The greatest affirmation of that promise ever given in this world was the gift of God’s perfect and precious Firstborn Son, a gift given not in condemnation of the world, but to soothe and save and make the world secure: “For God so loved the world, that he gave his only begotten Son, that whosoever believeth in him should not perish, but have everlasting life” (John 3:16; emphasis added).
Katie Lewis is my neighbor. Her father, Randy, is my bishop; her mother, Melanie, is a saint. And her older brother, Jimmie, is battling leukemia.
Sister Lewis recently recounted for me the unspeakable fear and grief that came to their family when Jimmie’s illness was diagnosed. She spoke of the tears and the waves of sorrow that any mother would experience with a prognosis as grim as Jimmie’s was. But like the faithful Latter-day Saints they are, the Lewises turned to God with urgency and with faith and with hope. They fasted and prayed, prayed and fasted. And they went again and again to the temple.
One day Sister Lewis came home from a temple session weary and worried, feeling the impact of so many days—and nights—of fear being held at bay only by monumental faith.
As she entered her home, four-year-old Katie ran up to her with love in her eyes and a crumpled sheaf of papers in her hand. Holding the papers out to her mother, she said enthusiastically, “Mommy, do you know what these are?”
Sister Lewis said frankly her first impulse was to deflect Katie’s zeal and say she didn’t feel like playing just then. But she thought of her children—all her children—and the possible regret of missed opportunities and little lives that pass too swiftly. So she smiled through her sorrow and said, “No, Katie. I don’t know what they are. Please tell me.”
“They are the scriptures,” Katie beamed back, “and do you know what they say?”
Sister Lewis stopped smiling, gazed deeply at this little child, knelt down to her level, and said, “Tell me, Katie. What do the scriptures say?”
“They say, ‘Trust Jesus.’” And then she was gone.
Sister Lewis said that as she stood back up, holding a fistful of her four-year-old’s scribbling, she felt near-tangible arms of peace encircle her weary soul and a divine stillness calm her troubled heart.
Katie Lewis, “angel and minister of grace,” I’m with you. In a world of some discouragement, sorrow, and overmuch sin, in times when fear and despair seem to prevail, when humanity is feverish with no worldly physicians in sight, I too say, “Trust Jesus.” Let him still the tempest and ride upon the storm. Believe that he can lift mankind from its bed of affliction, in time and in eternity.

Wednesday, July 15, 2015

Specific Answers

Russell M. Nelson was called as the new president of the Quorum of the twelve apostles today.  This came following the passing of President Boyd. K. Packer.  I really love Elder Nelson and had the opportunity to speak with him at a Stake Conference one time.  I felt of his goodness when I shook his hand and recognized the authority with which he spoke when he shared his thoughts.  I remember being impressed that he spoke for the better part of an hour without any notes.  From the vantage point I had sitting behind him on the stand, I could see that he was orating straight from his heart and by inspiration.  Today in BOM365, a talk of his called, "Sweet Power of Prayer" was referenced and I really loved one of the stories he shared in that talk about an experience he had with prayer once.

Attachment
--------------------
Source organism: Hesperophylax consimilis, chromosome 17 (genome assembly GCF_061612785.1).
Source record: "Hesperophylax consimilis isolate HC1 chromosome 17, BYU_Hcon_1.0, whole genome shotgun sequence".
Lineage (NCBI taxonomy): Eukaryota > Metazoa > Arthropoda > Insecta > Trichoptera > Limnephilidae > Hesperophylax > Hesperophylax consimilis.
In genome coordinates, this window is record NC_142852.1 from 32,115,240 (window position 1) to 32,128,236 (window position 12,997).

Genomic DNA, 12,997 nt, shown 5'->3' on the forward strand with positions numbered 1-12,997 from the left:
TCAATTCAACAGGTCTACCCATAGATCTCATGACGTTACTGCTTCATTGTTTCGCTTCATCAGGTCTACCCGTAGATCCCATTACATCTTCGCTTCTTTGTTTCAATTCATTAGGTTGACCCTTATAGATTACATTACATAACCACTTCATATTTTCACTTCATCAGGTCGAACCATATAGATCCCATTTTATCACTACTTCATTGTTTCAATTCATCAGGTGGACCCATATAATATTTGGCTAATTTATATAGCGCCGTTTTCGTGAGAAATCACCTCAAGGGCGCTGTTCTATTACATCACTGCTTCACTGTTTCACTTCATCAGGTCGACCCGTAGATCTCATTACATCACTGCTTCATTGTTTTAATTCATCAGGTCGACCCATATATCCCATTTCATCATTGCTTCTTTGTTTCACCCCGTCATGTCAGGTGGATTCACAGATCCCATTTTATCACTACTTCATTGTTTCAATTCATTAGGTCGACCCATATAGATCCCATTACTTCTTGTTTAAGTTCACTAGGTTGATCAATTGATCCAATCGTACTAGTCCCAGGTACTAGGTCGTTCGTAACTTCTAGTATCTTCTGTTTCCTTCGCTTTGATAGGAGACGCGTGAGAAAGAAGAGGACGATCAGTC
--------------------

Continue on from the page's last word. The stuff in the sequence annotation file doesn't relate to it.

Elder Nelson is also Dr. Nelson.  
(He was a well respected heart surgeon before he gave up his career to be an apostle.)

 Many of us have had experiences with the sweet power of prayer. One of mine was shared with a stake patriarch from southern Utah. I first met him in my medical office more than 40 years ago, during the early pioneering days of surgery of the heart. This saintly soul suffered much because of a failing heart. He pleaded for help, thinking that his condition resulted from a damaged but repairable valve in his heart.
Extensive evaluation revealed that he had two faulty valves. While one could be helped surgically, the other could not. Thus, an operation was not advised. He received this news with deep disappointment.
Subsequent visits ended with the same advice. Finally, in desperation, he spoke to me with considerable emotion: “Dr. Nelson, I have prayed for help and have been directed to you. The Lord will not reveal to me howto repair that second valve, but He can reveal it to you. Your mind is so prepared. If you will operate upon me, the Lord will make it known to you what to do. Please perform the operation that I need, and pray for the help that you need.” 21
His great faith had a profound effect upon me. How could I turn him away again? Following a fervent prayer together, I agreed to try. In preparing for that fateful day, I prayed over and over again, but still did not know what to do for his leaking tricuspid valve. Even as the operation commenced, 22 my assistant asked, “What are you going to do for that?”
I said, “I do not know.”
We began the operation. After relieving the obstruction of the first valve, 23 we exposed the second valve. We found it to be intact but so badly dilated that it could no longer function as it should. While examining this valve, a message was distinctly impressed upon my mind:Reduce the circumference of the ring. I announced that message to my assistant. “The valve tissue will be sufficient if we can effectively reduce the ring toward its normal size.”
But how? We could not apply a belt as one would use to tighten the waist of oversized trousers. We could not squeeze with a strap as one would cinch a saddle on a horse. Then a picture came vividly to my mind, showing how stitches could be placed—to make a pleat here and a tuck there—to accomplish the desired objective. I still remember that mental image—complete with dotted lines where sutures should be placed. The repair was completed as diagrammed in my mind. We tested the valve and found the leak to be reduced remarkably. My assistant said, “It’s a miracle.”
I responded, “It’s an answer to prayer.”
The patient’s recovery was rapid and his relief gratifying. Not only was he helped in a marvelous way, but surgical help for other people with similar problems had become a possibility. I take no credit. Praise goes to this faithful patriarch and to God, who answered our prayers. This faithful man lived for many more years and has since gone to his eternal glory.